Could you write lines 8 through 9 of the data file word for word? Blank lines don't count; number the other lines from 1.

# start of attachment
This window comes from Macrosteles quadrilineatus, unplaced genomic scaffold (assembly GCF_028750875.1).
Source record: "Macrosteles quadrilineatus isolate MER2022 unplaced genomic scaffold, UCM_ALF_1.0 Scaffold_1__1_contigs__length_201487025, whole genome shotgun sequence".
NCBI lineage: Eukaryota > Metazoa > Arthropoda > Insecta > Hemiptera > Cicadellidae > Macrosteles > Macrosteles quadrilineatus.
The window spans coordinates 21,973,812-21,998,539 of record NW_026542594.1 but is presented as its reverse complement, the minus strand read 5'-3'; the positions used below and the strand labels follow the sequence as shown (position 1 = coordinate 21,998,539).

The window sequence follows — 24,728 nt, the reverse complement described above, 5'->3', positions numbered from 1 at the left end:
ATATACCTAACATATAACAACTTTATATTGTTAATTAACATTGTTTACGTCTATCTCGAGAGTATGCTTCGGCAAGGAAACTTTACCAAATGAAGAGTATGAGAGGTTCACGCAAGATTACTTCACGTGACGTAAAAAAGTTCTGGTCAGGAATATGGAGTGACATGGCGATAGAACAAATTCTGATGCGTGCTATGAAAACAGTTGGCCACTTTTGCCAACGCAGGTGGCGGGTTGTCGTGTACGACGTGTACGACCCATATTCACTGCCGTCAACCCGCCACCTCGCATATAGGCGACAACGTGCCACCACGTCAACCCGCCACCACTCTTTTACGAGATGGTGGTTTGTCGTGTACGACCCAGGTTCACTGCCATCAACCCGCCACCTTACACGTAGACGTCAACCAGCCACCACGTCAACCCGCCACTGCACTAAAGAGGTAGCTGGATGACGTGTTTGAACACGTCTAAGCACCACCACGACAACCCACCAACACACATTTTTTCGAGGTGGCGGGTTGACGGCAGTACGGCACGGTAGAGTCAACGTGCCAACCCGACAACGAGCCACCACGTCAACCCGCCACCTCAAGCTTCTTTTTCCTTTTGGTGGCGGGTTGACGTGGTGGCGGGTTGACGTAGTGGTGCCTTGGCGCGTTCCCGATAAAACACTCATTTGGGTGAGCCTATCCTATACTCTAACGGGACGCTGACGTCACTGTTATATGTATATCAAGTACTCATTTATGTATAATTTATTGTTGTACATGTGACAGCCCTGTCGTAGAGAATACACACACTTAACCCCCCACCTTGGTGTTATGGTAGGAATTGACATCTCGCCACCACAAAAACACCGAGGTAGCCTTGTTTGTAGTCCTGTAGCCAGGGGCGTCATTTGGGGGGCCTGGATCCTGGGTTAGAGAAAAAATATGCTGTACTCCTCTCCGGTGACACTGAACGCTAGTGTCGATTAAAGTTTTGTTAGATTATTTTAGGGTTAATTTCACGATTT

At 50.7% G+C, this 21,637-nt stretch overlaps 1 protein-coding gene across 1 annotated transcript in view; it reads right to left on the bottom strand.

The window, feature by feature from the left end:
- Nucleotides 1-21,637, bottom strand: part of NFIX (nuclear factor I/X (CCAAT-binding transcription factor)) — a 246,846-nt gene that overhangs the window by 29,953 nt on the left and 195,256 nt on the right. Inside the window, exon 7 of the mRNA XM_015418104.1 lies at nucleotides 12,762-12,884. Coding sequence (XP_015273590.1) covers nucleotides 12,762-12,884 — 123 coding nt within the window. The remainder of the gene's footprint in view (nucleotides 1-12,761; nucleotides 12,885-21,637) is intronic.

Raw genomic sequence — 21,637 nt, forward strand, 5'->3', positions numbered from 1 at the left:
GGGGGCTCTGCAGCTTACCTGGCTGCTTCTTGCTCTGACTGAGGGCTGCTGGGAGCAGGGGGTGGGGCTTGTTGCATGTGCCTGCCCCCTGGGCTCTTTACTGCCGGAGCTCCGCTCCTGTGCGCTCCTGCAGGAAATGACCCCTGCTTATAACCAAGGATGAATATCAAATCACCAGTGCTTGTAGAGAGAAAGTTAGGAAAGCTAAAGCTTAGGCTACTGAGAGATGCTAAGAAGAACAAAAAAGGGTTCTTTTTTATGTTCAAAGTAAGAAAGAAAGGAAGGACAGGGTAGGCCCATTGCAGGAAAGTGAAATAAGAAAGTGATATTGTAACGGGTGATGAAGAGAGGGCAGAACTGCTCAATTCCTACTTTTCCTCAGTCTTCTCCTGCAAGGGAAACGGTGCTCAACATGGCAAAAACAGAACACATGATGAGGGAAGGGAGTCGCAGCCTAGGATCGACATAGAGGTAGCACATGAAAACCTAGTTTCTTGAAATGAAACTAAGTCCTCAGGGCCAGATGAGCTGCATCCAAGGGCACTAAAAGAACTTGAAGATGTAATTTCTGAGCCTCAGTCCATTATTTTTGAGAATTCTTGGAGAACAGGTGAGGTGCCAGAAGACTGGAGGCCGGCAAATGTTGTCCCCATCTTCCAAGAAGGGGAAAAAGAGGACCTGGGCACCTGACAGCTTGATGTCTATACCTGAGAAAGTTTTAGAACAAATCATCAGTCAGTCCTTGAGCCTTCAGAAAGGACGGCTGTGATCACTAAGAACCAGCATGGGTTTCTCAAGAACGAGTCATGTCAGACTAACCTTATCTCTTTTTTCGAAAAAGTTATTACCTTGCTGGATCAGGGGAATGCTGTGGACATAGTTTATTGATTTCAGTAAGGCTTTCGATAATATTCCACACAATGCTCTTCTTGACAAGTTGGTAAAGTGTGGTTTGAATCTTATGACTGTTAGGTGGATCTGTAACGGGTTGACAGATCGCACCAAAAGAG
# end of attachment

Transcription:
The window, feature by feature from the left end:
- Nucleotides 1-21,637, bottom strand: part of NFIX (nuclear factor I/X (CCAAT-binding transcription factor)) — a 246,846-nt gene that overhangs the window by 29,953 nt on the left and 195,256 nt on the right. Inside the window, exon 7 of the mRNA XM_015418104.1 lies at nucleotides 12,762-12,884. Coding sequence (XP_015273590.1) covers nucleotides 12,762-12,884 — 123 coding nt within the window. The remainder of the gene's footprint in view (nucleotides 1-12,761; nucleotides 12,885-21,637) is intronic.